Contributions of Motor Control to the Acquisition of Prosodic Structure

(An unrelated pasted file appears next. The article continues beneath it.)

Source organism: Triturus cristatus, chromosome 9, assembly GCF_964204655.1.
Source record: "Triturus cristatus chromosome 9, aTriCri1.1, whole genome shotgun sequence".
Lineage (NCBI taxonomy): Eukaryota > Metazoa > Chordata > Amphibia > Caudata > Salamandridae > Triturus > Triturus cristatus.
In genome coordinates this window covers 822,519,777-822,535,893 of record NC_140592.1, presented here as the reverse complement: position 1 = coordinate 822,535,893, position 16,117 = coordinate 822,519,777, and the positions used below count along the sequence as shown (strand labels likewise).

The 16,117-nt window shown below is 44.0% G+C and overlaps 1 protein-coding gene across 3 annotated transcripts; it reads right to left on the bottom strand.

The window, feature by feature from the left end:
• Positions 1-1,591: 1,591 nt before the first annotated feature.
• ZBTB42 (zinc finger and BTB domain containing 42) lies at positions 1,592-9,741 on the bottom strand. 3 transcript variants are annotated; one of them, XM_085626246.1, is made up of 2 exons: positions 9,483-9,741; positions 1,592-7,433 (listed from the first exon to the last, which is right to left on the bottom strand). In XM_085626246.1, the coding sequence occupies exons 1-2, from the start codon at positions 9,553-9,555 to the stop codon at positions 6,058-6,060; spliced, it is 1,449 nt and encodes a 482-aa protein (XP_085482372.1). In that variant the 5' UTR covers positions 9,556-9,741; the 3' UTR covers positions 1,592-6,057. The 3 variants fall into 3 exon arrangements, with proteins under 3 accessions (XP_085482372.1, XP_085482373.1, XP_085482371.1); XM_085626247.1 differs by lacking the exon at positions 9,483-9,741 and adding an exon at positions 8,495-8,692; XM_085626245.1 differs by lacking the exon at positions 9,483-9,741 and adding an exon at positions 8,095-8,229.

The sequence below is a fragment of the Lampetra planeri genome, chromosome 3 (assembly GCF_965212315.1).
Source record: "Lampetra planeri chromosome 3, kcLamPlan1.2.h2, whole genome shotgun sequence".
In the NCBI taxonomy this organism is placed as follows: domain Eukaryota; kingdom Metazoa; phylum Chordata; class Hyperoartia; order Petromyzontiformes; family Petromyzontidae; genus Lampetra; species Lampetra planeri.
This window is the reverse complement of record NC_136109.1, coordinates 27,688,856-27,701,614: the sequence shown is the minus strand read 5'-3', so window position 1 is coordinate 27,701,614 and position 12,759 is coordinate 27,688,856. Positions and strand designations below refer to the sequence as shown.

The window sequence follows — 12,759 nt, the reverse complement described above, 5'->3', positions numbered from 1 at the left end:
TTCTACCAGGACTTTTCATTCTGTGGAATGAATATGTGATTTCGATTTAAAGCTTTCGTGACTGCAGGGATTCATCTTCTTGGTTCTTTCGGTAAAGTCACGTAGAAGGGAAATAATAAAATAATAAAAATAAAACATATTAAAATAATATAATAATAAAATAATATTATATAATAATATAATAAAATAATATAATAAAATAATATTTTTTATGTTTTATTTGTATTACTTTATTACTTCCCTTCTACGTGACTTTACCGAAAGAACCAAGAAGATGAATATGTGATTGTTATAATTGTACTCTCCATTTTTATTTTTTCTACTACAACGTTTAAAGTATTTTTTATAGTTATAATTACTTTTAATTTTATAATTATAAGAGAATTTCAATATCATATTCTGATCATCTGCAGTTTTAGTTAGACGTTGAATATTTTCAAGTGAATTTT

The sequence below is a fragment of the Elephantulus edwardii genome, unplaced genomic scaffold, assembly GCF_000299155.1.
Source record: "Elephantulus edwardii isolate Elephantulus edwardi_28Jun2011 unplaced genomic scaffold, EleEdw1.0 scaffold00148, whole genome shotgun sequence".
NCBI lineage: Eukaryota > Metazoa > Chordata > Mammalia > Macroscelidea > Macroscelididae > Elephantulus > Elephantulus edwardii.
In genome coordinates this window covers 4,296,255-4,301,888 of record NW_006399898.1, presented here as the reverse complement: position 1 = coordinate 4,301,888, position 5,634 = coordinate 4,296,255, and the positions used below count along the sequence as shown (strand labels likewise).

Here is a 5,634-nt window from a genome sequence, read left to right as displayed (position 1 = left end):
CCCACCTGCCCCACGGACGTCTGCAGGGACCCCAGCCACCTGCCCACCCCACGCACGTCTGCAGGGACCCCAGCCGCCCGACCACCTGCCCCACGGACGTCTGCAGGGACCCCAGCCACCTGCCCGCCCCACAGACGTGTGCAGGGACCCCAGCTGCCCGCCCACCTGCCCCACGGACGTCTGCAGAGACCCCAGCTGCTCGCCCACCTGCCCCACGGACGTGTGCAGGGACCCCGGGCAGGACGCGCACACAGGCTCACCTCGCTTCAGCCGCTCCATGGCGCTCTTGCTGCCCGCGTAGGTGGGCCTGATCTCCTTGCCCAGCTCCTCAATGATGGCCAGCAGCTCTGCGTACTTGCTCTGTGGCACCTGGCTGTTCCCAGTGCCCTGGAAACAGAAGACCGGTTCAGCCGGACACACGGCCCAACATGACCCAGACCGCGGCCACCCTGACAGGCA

The ability to produce stress patterns to achieve different linguistic goals is a major developmental task for young children. The production of such stress variation is particularly problematic for children with specific language impairment (SLI). These children are characterized by their language deficits, but motor skill has also been found to be below expected levels. The major approach of the research presented is to integrate methodologies from motor control and linguistics to understand both normal and disordered prosodic development. Data from three studies will be incorporated into a discussion of how motor propensities and language goals interact in the developmental process. In all of these studies, kinematic recordings of oral movements were collected in concert with an audio recording (for the language level analysis). Children produced stress patterns that contained elements that are problematic to acquire, such as weak syllables of content words and grammatical markers. All of the data suggest that children, both normally developing and SLI, rely on basic motor propensities for the production of early developing prosodic targets. Further, children with SLI show deficits in their control of temporal and spatial aspects of speech motor output.